Pulmonary fibrosi is a condition in which tissue deep in your lungs becomes thick and stiff, or scarred, over time. The development of the scarred tissue is called fibrosis. As the lung tissue becomes thicker, your lungs lose their ability to move oxygen into your bloodstream. As a result, your brain and other organs don't get the oxygen they need.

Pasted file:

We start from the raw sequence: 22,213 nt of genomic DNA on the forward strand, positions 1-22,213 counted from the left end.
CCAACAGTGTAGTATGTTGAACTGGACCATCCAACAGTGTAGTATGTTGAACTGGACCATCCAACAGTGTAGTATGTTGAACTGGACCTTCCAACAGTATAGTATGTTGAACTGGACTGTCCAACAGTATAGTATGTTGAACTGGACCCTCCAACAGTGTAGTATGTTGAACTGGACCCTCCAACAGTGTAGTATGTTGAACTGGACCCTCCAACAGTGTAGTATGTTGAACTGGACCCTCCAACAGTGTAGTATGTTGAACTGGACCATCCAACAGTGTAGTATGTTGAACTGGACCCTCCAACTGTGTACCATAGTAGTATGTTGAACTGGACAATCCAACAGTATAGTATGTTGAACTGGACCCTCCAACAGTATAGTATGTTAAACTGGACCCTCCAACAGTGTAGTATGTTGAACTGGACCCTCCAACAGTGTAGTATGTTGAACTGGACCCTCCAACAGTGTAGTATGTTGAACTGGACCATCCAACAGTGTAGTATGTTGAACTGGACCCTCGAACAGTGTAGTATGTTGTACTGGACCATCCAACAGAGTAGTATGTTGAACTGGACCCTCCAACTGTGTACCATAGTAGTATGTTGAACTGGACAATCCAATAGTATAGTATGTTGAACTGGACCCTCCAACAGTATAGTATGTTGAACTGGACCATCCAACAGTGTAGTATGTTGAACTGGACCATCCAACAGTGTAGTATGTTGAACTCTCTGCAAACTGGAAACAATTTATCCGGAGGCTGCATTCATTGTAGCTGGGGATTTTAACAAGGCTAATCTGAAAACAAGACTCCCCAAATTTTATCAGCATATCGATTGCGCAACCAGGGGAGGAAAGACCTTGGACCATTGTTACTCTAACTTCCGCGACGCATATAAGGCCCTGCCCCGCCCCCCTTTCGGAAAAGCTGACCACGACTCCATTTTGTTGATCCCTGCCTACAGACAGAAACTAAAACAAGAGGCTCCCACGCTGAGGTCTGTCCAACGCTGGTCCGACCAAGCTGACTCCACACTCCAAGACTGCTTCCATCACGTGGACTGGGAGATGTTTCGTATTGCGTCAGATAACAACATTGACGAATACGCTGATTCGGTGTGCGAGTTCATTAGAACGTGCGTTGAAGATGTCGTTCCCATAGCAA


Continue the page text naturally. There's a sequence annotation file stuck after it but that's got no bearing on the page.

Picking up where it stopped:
In some cases, doctors can find out what's causing the fibrosis. But in most cases, they can't find a cause. They call these cases idiopathic pulmonary fibrosis (IPF). IPF is a serious condition. About 200,000 Americans have it. About 50,000 new cases are diagnosed each year. IPF mostly affects people who are 50 to 75 years of age. IPF varies from person to person. In some people, the lung tissue quickly becomes thick and stiff. In others, the process is much slower. In some people, the condition stays the same for years. IPF has no cure yet. Many people live only about 3 to 5 years after diagnosis. The most common cause of death related to IPF is respiratory failure.